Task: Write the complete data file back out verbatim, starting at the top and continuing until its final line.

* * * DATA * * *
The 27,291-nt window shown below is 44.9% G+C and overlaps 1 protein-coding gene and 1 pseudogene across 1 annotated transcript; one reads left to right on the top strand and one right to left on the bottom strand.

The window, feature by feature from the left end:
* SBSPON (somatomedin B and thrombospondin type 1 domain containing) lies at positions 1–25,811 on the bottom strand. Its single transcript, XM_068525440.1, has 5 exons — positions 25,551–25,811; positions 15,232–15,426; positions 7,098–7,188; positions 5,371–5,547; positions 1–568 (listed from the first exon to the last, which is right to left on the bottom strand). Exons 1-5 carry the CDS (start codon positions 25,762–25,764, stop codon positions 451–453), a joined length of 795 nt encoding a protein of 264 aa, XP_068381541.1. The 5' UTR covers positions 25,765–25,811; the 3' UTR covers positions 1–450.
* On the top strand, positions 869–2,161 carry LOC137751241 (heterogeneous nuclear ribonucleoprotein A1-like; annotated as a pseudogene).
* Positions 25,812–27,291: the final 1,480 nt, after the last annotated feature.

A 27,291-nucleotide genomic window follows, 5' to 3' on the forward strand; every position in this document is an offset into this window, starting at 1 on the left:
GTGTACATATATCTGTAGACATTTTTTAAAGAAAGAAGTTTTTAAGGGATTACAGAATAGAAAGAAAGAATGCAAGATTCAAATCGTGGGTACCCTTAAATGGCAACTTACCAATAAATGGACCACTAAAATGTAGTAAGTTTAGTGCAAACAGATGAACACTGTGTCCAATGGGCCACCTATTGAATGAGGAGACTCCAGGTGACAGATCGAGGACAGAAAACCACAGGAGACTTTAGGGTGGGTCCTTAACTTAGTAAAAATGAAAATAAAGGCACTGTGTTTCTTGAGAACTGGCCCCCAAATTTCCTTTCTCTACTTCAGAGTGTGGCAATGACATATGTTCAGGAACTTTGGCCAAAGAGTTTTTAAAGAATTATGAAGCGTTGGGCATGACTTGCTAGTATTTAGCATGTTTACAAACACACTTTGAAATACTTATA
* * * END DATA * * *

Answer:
The 27,291-nt window shown below is 44.9% G+C and overlaps 1 protein-coding gene and 1 pseudogene across 1 annotated transcript; one reads left to right on the top strand and one right to left on the bottom strand.

The window, feature by feature from the left end:
* SBSPON (somatomedin B and thrombospondin type 1 domain containing) lies at positions 1–25,811 on the bottom strand. Its single transcript, XM_068525440.1, has 5 exons — positions 25,551–25,811; positions 15,232–15,426; positions 7,098–7,188; positions 5,371–5,547; positions 1–568 (listed from the first exon to the last, which is right to left on the bottom strand). Exons 1-5 carry the CDS (start codon positions 25,762–25,764, stop codon positions 451–453), a joined length of 795 nt encoding a protein of 264 aa, XP_068381541.1. The 5' UTR covers positions 25,765–25,811; the 3' UTR covers positions 1–450.
* On the top strand, positions 869–2,161 carry LOC137751241 (heterogeneous nuclear ribonucleoprotein A1-like; annotated as a pseudogene).
* Positions 25,812–27,291: the final 1,480 nt, after the last annotated feature.

A 27,291-nucleotide genomic window follows, 5' to 3' on the forward strand; every position in this document is an offset into this window, starting at 1 on the left:
GTGTACATATATCTGTAGACATTTTTTAAAGAAAGAAGTTTTTAAGGGATTACAGAATAGAAAGAAAGAATGCAAGATTCAAATCGTGGGTACCCTTAAATGGCAACTTACCAATAAATGGACCACTAAAATGTAGTAAGTTTAGTGCAAACAGATGAACACTGTGTCCAATGGGCCACCTATTGAATGAGGAGACTCCAGGTGACAGATCGAGGACAGAAAACCACAGGAGACTTTAGGGTGGGTCCTTAACTTAGTAAAAATGAAAATAAAGGCACTGTGTTTCTTGAGAACTGGCCCCCAAATTTCCTTTCTCTACTTCAGAGTGTGGCAATGACATATGTTCAGGAACTTTGGCCAAAGAGTTTTTAAAGAATTATGAAGCGTTGGGCATGACTTGCTAGTATTTAGCATGTTTACAAACACACTTTGAAATACTTATA